Archive - January 2013

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Legendary Early Peace Corps Trainer Is Remembered by His Volunteers
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Talking With Leita Kaldi (Senegal 1993-96) about her new book In the Valley of Atibon
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Review of Leita Kaldi (Senegal 1993-96) Book on Haiti
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Peter Tinti (Mali 2008-10) in the New York Times, Writing from Diabaly, Mali
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RPCVs at the Inauguration
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Eye on the Sixties has its Premiere!
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Scott Skinner (Nepal 1964-66) in Nepal, Yesterday, Today, Tomorrow
8
Ben Berman (Zimbabwe 1998-2000) Book of Poems
9
Remembering Hemingway
10
Our RPCV Reporting From Mali Peter Tinti (Mali 2008-10)

Legendary Early Peace Corps Trainer Is Remembered by His Volunteers

[Ken Hill ( Turkey 1965-67) later joined the Peace Corps staff in Washington.  In 2001 he was Chief of Staff at Peace Corps Headquarters before which he was Chief of Operations for Europe and Asia after serving as Country Director in the Russian Far East, Bulgaria and Macedonia.  He was also Chairman of the Board of the National Peace Corps Association for three years. Ken was kind enough to send me his remembrance of  Bill Whitman that I am pleased to publish for the Peace Corps Community.] Our colleague and friend, Willard “Bill” Whitman passed away on December 19 at his home in Alexandria, Virginia. Bill was 95 and suffered from heart ailments.  He is survived by Doris Clark Whitman, his wife of 67 years and his two daughters, Jean Heimer, and Doreen McGill; a sister; and five grandchildren. Many of us will remember Bill as the director of training for . . .

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Talking With Leita Kaldi (Senegal 1993-96) about her new book In the Valley of Atibon

LEITA KALDI (Senegal 1993-96) worked at the United Nations in New York, UNESCO in Paris, at the Fletcher School of Law and Diplomacy and Harvard University. She then joined Peace Corps and went to Senegal and wrote a memoir about two years entitled, Roller Skating in the Desert. In 1997, she  became Administrator of Hospital Albert Schweitzer in Haiti and retired from the hospital in 2002. Leita has now written In the Valley of Atibon. It is her story of Haiti’s Artibonite Valley, where she went as a middle-aged white woman, and filled with good intentions had to deal with young revolutionaires and vagabonds who threatened her life, while also dealing with a hospital and community development program which she tried to manage. In Haiti Leita would delve into the mysteries of Voudou, and learns first-hand about the undercurrent of terror that drives rural Haitians. Also, she was inspired by Haitians . . .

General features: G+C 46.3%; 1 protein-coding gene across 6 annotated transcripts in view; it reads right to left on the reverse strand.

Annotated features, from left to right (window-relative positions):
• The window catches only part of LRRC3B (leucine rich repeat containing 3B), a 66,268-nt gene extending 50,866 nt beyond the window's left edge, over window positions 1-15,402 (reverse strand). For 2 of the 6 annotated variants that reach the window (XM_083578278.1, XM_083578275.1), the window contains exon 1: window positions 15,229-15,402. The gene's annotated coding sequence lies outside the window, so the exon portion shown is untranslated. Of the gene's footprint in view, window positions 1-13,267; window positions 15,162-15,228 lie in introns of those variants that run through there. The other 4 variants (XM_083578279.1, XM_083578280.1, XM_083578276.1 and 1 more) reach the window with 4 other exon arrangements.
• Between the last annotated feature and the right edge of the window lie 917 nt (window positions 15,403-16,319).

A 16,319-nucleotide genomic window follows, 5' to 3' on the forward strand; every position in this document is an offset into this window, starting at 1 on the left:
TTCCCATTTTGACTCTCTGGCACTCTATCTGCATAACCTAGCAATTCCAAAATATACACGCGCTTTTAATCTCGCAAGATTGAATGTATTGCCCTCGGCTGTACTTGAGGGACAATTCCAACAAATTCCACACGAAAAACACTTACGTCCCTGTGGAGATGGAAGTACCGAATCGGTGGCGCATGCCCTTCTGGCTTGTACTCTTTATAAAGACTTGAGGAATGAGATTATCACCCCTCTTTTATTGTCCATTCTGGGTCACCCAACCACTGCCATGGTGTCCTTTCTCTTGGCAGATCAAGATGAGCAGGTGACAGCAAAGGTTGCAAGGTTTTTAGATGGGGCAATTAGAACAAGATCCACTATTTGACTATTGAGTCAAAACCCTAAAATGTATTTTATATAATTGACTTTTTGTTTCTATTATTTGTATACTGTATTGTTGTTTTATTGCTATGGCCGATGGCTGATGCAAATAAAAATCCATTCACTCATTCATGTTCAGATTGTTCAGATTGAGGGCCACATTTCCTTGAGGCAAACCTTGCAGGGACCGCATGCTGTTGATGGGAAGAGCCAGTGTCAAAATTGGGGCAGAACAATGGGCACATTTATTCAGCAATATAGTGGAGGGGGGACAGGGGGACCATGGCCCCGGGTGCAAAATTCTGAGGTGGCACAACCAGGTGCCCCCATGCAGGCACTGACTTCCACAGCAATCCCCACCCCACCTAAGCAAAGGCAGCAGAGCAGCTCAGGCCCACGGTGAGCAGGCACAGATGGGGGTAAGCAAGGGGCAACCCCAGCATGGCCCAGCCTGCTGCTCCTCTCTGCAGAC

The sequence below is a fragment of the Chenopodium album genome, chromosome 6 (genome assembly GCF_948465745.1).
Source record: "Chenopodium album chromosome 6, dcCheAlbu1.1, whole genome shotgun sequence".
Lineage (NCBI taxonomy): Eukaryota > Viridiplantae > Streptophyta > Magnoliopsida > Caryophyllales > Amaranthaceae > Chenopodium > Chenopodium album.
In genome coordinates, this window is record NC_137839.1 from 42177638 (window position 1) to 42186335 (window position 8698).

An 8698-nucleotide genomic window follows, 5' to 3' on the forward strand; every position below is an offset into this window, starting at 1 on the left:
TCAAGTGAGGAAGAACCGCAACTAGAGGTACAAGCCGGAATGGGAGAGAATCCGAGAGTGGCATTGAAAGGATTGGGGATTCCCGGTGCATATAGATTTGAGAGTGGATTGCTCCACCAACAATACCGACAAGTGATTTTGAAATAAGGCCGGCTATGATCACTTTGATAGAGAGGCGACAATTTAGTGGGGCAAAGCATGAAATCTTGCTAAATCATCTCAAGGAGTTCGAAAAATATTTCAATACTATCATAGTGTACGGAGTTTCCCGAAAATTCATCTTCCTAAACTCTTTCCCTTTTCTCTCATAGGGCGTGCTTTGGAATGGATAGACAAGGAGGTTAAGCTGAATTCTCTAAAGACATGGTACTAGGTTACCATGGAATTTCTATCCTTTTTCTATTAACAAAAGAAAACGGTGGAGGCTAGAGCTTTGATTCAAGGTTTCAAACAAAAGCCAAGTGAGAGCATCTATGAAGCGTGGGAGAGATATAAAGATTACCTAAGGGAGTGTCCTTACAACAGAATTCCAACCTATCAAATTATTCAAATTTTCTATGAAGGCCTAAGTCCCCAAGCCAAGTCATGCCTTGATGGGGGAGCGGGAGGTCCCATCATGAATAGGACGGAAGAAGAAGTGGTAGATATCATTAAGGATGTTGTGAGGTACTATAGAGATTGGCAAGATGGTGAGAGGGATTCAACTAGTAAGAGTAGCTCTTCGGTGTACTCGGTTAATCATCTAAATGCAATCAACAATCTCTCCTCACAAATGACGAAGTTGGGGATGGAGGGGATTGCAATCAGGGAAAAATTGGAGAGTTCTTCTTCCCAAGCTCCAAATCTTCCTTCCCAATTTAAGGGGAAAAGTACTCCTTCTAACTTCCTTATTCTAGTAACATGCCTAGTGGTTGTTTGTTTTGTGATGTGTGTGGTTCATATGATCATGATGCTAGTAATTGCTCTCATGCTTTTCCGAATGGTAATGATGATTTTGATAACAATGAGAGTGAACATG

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Review of Leita Kaldi (Senegal 1993-96) Book on Haiti

In the Valley of Atibon By Leita Kaldi (Senegal 1993-96) A Peace Corps Writers Book, $20 257 pages 2012 Reviewed by Barbara E. Joe (Honduras 2000-03) In 2010, Leita Kaldi’s memoir of her Peace Corps service in Senegal, Roller Skating in the Desert, came out. Now she is back again, writing about her subsequent years, 1997-2002, as administrator of Hospital Albert Schweitzer located in Haiti’s Eden-like Artibonite Valley.  It was founded by Larimer Mellon and his wife Gwen who chose to devote their portion of the Mellon family fortune to building a hospital there honoring Dr. Schweitzer’s work in Africa. Author Kaldi , who had served as a business development volunteer in Senegal, returned to the States only briefly before, at age 58, undertaking her new duties in Haiti. As with many former Peace Corps volunteers, overseas service had gotten into her blood. She exemplifies how Peace Corps can open . . .

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Peter Tinti (Mali 2008-10) in the New York Times, Writing from Diabaly, Mali

[Peter Tinti (Mali 2008-10) is a freelance journalist, writer and analyst based in Bamako, Mali. He writes and reports on issues pertaining to politics, culture and security in West Africa. He has lived and worked in the region since 2008, first as a PCV in Gao, northern Mali.] Thiss is from January 22, 2013 As Troops Advance in Mali, U.S. Begins Airlift By LYDIA POLGREEN, PETER TINTI and ALAN COWELL SÉGOU, Mali – Malian and French forces were reported to be in control of two important central Malian towns on Tuesday after the French Defense Ministry said they recaptured them on Monday, pushing back an advance by Islamist militants who have overrun the country’s northern half. At the same time, the United States military said on Tuesday that it had begun airlifting French troops and equipment from a base in southern France to Bamako, the capital of Mali, aboard giant . . .

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RPCVs at the Inauguration